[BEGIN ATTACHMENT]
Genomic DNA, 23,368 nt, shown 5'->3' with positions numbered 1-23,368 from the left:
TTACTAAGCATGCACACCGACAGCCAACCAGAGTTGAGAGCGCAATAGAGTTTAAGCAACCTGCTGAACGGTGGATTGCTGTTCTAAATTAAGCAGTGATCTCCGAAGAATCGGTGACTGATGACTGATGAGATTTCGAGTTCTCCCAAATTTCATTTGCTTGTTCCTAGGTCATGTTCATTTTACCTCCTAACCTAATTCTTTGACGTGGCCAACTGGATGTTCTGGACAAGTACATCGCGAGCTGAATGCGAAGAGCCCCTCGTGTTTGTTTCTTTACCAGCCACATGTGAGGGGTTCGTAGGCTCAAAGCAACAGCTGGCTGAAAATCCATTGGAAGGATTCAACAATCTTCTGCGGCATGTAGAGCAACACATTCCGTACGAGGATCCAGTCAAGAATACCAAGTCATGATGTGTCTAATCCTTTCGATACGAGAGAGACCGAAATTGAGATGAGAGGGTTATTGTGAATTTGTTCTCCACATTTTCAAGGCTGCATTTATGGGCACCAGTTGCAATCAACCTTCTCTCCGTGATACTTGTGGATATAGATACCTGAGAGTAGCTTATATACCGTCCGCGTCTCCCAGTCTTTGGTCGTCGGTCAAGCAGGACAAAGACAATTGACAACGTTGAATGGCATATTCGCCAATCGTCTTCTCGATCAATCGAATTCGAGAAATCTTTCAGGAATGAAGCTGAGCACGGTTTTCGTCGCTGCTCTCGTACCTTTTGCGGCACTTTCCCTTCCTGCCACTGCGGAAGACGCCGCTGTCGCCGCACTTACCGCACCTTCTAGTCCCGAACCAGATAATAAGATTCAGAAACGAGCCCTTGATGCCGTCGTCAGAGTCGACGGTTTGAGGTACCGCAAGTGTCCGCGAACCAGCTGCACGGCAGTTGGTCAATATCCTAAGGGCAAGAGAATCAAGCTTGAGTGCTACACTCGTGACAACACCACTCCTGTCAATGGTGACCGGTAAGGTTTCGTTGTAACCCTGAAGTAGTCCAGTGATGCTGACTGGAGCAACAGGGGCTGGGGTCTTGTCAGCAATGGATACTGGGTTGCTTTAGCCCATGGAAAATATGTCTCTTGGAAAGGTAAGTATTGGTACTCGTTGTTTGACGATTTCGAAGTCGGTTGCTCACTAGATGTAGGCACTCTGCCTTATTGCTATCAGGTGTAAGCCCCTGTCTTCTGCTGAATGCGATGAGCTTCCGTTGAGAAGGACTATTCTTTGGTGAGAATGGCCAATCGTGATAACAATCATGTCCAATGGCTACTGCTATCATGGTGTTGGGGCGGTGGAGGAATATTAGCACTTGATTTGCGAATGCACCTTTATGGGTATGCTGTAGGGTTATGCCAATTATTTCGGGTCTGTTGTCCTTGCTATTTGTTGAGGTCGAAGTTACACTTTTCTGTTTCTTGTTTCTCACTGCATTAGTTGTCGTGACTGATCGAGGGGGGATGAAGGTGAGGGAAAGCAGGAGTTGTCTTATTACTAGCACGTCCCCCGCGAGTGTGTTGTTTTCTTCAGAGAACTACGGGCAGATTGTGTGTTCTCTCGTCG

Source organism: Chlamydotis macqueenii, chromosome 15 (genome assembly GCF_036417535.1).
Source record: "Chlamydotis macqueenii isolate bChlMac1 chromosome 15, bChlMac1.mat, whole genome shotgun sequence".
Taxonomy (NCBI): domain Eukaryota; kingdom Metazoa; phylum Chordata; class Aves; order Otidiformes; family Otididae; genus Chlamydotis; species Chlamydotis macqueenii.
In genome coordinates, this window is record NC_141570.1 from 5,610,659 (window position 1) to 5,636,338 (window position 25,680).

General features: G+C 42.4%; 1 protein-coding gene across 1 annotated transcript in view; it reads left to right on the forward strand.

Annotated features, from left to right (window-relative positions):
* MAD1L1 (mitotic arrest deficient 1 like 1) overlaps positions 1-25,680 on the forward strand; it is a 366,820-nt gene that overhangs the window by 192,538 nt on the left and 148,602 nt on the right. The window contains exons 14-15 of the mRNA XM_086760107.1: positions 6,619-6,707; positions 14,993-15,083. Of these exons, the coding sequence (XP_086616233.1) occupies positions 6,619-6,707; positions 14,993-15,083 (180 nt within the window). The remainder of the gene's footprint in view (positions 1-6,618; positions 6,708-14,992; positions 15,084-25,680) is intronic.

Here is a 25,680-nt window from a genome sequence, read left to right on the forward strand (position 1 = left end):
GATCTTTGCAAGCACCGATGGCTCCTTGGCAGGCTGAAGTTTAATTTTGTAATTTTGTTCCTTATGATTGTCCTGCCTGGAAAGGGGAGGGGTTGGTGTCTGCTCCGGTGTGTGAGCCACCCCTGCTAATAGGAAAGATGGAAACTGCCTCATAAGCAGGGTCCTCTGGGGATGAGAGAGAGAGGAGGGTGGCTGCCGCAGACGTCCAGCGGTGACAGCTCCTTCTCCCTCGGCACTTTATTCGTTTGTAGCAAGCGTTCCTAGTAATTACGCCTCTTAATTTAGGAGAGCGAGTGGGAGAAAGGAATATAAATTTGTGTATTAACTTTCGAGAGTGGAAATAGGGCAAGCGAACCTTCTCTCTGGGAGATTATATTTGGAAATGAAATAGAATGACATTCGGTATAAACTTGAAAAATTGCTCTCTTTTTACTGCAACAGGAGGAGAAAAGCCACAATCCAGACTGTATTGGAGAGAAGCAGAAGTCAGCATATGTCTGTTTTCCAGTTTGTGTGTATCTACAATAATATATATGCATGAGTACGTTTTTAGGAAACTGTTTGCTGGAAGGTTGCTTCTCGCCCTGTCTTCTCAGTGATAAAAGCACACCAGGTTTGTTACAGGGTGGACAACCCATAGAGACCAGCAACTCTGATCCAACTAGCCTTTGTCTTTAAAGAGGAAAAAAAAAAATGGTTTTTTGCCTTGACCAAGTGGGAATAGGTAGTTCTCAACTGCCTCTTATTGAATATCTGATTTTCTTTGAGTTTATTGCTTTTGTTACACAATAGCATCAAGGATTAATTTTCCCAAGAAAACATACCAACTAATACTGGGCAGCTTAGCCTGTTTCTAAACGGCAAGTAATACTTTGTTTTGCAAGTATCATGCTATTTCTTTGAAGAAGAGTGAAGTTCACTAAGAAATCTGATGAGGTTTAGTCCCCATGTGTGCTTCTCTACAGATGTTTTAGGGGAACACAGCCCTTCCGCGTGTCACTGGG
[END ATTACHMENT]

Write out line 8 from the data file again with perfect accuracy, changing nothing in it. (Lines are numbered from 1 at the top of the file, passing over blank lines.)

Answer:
Annotated features, from left to right (window-relative positions):